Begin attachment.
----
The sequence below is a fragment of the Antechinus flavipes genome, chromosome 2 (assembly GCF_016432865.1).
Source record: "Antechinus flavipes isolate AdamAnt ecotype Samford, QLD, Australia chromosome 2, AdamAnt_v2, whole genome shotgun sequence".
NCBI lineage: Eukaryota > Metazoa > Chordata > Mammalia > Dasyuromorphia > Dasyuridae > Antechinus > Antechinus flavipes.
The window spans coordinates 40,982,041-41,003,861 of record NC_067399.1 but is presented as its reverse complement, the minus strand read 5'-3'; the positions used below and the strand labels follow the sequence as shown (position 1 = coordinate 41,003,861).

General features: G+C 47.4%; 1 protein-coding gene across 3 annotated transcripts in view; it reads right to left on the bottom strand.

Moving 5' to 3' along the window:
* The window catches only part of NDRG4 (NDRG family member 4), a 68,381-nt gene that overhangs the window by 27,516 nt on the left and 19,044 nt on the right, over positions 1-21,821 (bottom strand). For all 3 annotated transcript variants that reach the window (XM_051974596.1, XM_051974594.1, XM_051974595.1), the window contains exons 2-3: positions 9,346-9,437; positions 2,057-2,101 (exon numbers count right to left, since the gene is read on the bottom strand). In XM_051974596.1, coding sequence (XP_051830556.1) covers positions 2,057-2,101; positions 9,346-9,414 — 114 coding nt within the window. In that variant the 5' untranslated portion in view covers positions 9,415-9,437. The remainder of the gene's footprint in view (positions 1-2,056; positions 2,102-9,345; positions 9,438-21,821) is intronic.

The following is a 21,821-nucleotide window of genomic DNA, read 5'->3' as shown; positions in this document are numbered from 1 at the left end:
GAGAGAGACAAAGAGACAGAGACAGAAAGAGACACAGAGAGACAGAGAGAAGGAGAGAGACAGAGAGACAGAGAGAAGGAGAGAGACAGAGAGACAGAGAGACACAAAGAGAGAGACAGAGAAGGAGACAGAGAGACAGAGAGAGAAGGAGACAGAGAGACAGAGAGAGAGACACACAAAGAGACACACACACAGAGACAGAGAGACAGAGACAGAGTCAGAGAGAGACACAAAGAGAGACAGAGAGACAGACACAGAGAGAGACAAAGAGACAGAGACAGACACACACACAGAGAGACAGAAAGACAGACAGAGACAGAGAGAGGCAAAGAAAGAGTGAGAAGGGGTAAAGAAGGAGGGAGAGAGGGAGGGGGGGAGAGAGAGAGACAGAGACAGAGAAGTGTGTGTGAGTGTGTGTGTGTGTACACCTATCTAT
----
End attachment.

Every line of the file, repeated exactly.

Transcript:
The sequence below is a fragment of the Antechinus flavipes genome, chromosome 2 (assembly GCF_016432865.1).
Source record: "Antechinus flavipes isolate AdamAnt ecotype Samford, QLD, Australia chromosome 2, AdamAnt_v2, whole genome shotgun sequence".
NCBI lineage: Eukaryota > Metazoa > Chordata > Mammalia > Dasyuromorphia > Dasyuridae > Antechinus > Antechinus flavipes.
The window spans coordinates 40,982,041-41,003,861 of record NC_067399.1 but is presented as its reverse complement, the minus strand read 5'-3'; the positions used below and the strand labels follow the sequence as shown (position 1 = coordinate 41,003,861).

General features: G+C 47.4%; 1 protein-coding gene across 3 annotated transcripts in view; it reads right to left on the bottom strand.

Moving 5' to 3' along the window:
* The window catches only part of NDRG4 (NDRG family member 4), a 68,381-nt gene that overhangs the window by 27,516 nt on the left and 19,044 nt on the right, over positions 1-21,821 (bottom strand). For all 3 annotated transcript variants that reach the window (XM_051974596.1, XM_051974594.1, XM_051974595.1), the window contains exons 2-3: positions 9,346-9,437; positions 2,057-2,101 (exon numbers count right to left, since the gene is read on the bottom strand). In XM_051974596.1, coding sequence (XP_051830556.1) covers positions 2,057-2,101; positions 9,346-9,414 — 114 coding nt within the window. In that variant the 5' untranslated portion in view covers positions 9,415-9,437. The remainder of the gene's footprint in view (positions 1-2,056; positions 2,102-9,345; positions 9,438-21,821) is intronic.

The following is a 21,821-nucleotide window of genomic DNA, read 5'->3' as shown; positions in this document are numbered from 1 at the left end:
GAGAGAGACAAAGAGACAGAGACAGAAAGAGACACAGAGAGACAGAGAGAAGGAGAGAGACAGAGAGACAGAGAGAAGGAGAGAGACAGAGAGACAGAGAGACACAAAGAGAGAGACAGAGAAGGAGACAGAGAGACAGAGAGAGAAGGAGACAGAGAGACAGAGAGAGAGACACACAAAGAGACACACACACAGAGACAGAGAGACAGAGACAGAGTCAGAGAGAGACACAAAGAGAGACAGAGAGACAGACACAGAGAGAGACAAAGAGACAGAGACAGACACACACACAGAGAGACAGAAAGACAGACAGAGACAGAGAGAGGCAAAGAAAGAGTGAGAAGGGGTAAAGAAGGAGGGAGAGAGGGAGGGGGGGAGAGAGAGAGACAGAGACAGAGAAGTGTGTGTGAGTGTGTGTGTGTGTACACCTATCTAT